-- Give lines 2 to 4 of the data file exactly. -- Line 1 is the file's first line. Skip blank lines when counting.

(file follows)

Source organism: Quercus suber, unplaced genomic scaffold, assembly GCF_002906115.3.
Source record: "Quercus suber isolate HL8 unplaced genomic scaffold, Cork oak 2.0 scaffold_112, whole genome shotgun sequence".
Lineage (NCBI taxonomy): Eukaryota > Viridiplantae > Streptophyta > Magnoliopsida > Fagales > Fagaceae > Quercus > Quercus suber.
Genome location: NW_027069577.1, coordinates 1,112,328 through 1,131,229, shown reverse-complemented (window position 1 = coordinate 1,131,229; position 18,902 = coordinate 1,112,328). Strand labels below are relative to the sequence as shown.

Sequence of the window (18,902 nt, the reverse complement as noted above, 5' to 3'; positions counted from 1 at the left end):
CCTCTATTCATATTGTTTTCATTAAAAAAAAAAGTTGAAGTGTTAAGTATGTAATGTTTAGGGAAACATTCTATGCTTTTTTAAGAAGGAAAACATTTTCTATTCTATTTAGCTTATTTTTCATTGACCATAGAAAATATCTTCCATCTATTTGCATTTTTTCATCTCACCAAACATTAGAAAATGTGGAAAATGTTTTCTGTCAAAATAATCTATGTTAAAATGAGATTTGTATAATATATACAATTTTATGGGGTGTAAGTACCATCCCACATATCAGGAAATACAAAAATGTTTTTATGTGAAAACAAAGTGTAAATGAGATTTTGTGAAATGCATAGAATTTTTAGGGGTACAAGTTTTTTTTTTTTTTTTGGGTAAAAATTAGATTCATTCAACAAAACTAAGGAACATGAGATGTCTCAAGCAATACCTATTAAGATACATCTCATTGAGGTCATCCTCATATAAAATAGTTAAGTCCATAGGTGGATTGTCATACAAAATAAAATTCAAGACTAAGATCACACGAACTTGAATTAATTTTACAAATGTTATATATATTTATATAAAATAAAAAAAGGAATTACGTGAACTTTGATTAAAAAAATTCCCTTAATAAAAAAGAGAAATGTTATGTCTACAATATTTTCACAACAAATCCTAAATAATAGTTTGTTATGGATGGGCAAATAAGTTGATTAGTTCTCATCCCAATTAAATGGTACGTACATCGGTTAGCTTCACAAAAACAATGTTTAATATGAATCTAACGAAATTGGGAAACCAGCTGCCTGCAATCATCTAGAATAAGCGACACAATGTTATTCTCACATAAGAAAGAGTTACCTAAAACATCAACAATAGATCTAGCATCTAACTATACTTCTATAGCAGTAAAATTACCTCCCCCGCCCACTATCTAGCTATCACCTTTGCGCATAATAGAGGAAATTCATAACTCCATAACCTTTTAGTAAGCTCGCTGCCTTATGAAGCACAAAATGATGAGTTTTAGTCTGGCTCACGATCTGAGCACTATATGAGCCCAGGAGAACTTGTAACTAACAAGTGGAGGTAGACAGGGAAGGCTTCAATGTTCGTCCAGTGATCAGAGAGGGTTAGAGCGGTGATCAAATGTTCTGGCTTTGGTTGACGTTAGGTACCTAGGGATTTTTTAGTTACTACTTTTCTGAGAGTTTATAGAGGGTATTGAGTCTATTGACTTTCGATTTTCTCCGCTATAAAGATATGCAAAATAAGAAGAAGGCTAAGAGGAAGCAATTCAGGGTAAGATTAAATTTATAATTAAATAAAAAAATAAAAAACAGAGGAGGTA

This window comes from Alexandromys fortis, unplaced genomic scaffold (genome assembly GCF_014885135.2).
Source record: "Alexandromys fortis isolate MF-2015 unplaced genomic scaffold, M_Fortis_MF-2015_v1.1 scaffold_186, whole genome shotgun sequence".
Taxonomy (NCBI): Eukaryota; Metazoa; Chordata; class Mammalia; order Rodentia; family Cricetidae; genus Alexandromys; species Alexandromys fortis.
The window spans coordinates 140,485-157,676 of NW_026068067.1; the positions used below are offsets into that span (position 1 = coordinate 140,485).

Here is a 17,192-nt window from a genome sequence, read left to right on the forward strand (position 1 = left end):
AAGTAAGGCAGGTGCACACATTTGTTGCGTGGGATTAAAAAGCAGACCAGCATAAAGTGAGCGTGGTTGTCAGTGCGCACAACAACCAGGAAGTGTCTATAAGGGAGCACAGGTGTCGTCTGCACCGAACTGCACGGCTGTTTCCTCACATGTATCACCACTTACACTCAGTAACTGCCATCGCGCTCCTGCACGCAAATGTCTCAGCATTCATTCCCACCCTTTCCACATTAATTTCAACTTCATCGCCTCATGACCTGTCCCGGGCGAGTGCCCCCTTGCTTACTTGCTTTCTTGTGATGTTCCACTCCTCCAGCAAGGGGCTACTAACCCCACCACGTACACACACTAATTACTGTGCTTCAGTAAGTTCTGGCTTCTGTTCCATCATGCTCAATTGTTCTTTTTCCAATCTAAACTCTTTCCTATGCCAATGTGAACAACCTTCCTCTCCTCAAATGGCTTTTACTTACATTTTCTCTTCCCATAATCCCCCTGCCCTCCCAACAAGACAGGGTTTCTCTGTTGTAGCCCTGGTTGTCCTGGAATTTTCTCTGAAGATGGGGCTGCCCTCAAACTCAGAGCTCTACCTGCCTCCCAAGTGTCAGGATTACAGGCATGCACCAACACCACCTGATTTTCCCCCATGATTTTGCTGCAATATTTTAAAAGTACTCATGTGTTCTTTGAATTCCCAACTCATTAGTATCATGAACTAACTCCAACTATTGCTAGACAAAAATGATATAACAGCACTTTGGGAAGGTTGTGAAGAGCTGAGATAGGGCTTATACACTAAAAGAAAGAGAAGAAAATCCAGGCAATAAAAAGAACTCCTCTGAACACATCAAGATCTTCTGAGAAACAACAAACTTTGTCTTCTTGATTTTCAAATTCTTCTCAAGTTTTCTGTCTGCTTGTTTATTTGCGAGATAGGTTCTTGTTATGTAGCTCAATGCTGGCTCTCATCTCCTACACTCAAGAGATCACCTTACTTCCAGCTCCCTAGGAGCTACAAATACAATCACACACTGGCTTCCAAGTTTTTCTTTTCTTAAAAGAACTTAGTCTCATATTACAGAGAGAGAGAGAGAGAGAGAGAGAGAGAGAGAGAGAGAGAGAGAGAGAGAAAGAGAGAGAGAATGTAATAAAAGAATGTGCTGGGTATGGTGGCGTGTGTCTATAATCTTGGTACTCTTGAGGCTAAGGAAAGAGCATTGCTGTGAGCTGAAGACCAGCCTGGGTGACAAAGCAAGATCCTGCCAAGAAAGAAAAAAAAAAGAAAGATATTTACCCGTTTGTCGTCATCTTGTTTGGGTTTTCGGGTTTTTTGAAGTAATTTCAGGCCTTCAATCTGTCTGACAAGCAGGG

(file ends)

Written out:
Source record: "Quercus suber isolate HL8 unplaced genomic scaffold, Cork oak 2.0 scaffold_112, whole genome shotgun sequence".
Lineage (NCBI taxonomy): Eukaryota > Viridiplantae > Streptophyta > Magnoliopsida > Fagales > Fagaceae > Quercus > Quercus suber.
Genome location: NW_027069577.1, coordinates 1,112,328 through 1,131,229, shown reverse-complemented (window position 1 = coordinate 1,131,229; position 18,902 = coordinate 1,112,328). Strand labels below are relative to the sequence as shown.